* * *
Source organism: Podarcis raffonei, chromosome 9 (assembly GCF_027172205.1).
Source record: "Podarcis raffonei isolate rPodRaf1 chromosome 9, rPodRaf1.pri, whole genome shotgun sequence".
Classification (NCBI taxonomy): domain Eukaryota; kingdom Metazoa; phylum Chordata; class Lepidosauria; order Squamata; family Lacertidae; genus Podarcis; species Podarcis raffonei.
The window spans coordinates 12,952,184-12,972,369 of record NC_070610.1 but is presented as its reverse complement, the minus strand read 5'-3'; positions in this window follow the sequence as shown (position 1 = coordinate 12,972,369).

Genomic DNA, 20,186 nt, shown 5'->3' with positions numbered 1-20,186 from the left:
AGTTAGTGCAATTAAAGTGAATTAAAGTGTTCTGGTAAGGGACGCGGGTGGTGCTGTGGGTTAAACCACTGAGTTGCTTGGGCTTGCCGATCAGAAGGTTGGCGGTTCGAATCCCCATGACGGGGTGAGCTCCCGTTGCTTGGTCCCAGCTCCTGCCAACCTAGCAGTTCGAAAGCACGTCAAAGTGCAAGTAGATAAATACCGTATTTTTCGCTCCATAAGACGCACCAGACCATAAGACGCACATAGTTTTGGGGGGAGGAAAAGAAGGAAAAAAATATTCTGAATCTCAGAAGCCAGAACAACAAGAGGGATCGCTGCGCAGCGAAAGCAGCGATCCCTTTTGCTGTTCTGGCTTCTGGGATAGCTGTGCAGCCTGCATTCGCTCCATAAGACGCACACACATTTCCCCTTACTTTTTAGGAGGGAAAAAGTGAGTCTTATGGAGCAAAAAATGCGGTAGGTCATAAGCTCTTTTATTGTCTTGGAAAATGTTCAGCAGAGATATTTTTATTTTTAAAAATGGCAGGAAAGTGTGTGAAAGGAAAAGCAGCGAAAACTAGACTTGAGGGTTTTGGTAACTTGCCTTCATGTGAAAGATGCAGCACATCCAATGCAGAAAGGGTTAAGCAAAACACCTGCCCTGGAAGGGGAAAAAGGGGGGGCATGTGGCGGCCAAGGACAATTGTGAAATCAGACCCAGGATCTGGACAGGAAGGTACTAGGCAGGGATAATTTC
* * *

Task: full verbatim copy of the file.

Source organism: Podarcis raffonei, chromosome 9 (assembly GCF_027172205.1).
Source record: "Podarcis raffonei isolate rPodRaf1 chromosome 9, rPodRaf1.pri, whole genome shotgun sequence".
Classification (NCBI taxonomy): domain Eukaryota; kingdom Metazoa; phylum Chordata; class Lepidosauria; order Squamata; family Lacertidae; genus Podarcis; species Podarcis raffonei.
The window spans coordinates 12,952,184-12,972,369 of record NC_070610.1 but is presented as its reverse complement, the minus strand read 5'-3'; positions in this window follow the sequence as shown (position 1 = coordinate 12,972,369).

Genomic DNA, 20,186 nt, shown 5'->3' with positions numbered 1-20,186 from the left:
AGTTAGTGCAATTAAAGTGAATTAAAGTGTTCTGGTAAGGGACGCGGGTGGTGCTGTGGGTTAAACCACTGAGTTGCTTGGGCTTGCCGATCAGAAGGTTGGCGGTTCGAATCCCCATGACGGGGTGAGCTCCCGTTGCTTGGTCCCAGCTCCTGCCAACCTAGCAGTTCGAAAGCACGTCAAAGTGCAAGTAGATAAATACCGTATTTTTCGCTCCATAAGACGCACCAGACCATAAGACGCACATAGTTTTGGGGGGAGGAAAAGAAGGAAAAAAATATTCTGAATCTCAGAAGCCAGAACAACAAGAGGGATCGCTGCGCAGCGAAAGCAGCGATCCCTTTTGCTGTTCTGGCTTCTGGGATAGCTGTGCAGCCTGCATTCGCTCCATAAGACGCACACACATTTCCCCTTACTTTTTAGGAGGGAAAAAGTGAGTCTTATGGAGCAAAAAATGCGGTAGGTCATAAGCTCTTTTATTGTCTTGGAAAATGTTCAGCAGAGATATTTTTATTTTTAAAAATGGCAGGAAAGTGTGTGAAAGGAAAAGCAGCGAAAACTAGACTTGAGGGTTTTGGTAACTTGCCTTCATGTGAAAGATGCAGCACATCCAATGCAGAAAGGGTTAAGCAAAACACCTGCCCTGGAAGGGGAAAAAGGGGGGGCATGTGGCGGCCAAGGACAATTGTGAAATCAGACCCAGGATCTGGACAGGAAGGTACTAGGCAGGGATAATTTC